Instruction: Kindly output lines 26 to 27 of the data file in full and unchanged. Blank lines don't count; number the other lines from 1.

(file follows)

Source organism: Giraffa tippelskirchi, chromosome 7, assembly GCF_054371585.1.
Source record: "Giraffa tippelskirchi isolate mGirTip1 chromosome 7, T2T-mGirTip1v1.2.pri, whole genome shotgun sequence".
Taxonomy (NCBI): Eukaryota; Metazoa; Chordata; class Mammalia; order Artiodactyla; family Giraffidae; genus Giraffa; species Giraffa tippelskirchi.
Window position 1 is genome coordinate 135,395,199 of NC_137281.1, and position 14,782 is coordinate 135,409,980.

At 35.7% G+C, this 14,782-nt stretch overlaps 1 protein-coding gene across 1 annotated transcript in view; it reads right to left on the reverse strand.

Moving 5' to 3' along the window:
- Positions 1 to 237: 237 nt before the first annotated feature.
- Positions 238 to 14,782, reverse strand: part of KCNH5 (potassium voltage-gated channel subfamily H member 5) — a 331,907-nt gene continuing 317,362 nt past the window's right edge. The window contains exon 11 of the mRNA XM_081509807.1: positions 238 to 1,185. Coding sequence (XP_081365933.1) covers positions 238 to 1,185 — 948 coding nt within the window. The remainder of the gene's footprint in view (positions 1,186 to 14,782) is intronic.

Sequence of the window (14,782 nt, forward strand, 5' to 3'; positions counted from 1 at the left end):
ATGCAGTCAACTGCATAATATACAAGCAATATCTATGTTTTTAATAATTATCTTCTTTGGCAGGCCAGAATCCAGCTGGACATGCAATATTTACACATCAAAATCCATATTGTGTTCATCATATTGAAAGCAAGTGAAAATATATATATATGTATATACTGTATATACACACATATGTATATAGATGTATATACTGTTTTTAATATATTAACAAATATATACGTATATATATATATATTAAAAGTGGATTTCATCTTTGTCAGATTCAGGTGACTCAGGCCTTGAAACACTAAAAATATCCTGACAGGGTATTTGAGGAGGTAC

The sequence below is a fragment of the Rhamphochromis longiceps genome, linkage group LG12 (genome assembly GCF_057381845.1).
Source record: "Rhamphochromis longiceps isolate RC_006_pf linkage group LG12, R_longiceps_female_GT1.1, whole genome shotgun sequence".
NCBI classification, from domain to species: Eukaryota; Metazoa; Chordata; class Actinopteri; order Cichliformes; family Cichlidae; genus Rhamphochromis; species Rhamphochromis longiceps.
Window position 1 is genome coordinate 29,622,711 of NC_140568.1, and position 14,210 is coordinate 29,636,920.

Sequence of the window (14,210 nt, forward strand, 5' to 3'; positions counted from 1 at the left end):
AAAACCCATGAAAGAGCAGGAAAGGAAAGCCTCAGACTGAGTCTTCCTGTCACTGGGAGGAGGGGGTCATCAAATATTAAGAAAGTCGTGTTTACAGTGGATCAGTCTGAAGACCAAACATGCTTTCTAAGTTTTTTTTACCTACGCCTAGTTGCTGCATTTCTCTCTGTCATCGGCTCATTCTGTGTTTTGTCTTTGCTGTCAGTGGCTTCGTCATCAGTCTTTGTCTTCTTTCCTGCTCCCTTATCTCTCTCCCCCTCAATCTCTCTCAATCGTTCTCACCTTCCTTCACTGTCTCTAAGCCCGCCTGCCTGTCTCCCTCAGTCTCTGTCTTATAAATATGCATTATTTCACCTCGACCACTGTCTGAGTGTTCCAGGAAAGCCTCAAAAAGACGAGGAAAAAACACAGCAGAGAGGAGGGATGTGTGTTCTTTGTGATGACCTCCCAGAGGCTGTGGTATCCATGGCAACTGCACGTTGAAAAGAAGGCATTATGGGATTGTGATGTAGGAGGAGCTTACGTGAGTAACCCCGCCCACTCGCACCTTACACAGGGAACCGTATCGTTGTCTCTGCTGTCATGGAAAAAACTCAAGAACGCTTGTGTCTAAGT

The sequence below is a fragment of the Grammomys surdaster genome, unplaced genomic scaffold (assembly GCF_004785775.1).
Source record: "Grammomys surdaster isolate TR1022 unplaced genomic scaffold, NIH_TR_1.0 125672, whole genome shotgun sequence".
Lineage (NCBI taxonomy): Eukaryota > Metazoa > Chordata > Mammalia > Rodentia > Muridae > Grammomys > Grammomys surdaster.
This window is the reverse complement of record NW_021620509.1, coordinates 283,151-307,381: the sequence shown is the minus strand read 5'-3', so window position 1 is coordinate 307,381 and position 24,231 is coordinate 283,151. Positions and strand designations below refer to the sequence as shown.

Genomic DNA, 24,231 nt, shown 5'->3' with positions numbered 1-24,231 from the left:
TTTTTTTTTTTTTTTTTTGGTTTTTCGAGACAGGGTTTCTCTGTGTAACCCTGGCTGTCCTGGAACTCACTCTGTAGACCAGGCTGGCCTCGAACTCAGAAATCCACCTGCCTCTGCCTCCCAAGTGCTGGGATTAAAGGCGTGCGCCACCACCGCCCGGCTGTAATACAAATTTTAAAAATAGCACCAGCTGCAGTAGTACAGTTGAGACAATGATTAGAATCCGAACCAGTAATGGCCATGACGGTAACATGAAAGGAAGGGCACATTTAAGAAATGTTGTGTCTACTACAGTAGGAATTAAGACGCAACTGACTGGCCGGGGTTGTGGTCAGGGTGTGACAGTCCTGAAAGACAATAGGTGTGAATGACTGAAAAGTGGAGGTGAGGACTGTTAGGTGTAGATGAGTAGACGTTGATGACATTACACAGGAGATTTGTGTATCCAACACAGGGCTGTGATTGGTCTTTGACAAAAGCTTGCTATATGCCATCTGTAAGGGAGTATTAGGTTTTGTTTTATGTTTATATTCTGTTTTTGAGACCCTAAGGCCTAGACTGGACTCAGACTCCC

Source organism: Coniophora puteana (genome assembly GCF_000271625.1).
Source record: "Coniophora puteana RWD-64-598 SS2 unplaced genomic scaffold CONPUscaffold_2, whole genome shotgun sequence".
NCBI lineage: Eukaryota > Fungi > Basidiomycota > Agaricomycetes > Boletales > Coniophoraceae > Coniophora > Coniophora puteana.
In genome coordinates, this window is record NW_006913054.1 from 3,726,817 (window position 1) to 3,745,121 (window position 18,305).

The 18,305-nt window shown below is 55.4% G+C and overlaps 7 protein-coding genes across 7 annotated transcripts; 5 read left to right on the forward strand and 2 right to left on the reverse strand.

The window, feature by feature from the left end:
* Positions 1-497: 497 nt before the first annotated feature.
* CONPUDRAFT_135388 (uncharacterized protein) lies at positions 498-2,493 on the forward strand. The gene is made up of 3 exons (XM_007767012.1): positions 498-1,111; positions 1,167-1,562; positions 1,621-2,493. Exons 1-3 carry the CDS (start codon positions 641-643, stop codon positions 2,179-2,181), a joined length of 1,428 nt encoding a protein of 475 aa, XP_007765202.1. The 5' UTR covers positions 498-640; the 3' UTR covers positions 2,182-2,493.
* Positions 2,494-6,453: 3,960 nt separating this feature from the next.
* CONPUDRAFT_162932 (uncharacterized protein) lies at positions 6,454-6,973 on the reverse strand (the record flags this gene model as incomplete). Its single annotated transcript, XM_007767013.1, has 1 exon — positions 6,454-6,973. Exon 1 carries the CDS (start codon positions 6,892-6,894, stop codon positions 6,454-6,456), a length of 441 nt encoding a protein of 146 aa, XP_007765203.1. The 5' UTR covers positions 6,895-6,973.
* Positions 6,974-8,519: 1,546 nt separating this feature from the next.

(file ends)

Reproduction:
In genome coordinates, this window is record NW_006913054.1 from 3,726,817 (window position 1) to 3,745,121 (window position 18,305).

The 18,305-nt window shown below is 55.4% G+C and overlaps 7 protein-coding genes across 7 annotated transcripts; 5 read left to right on the forward strand and 2 right to left on the reverse strand.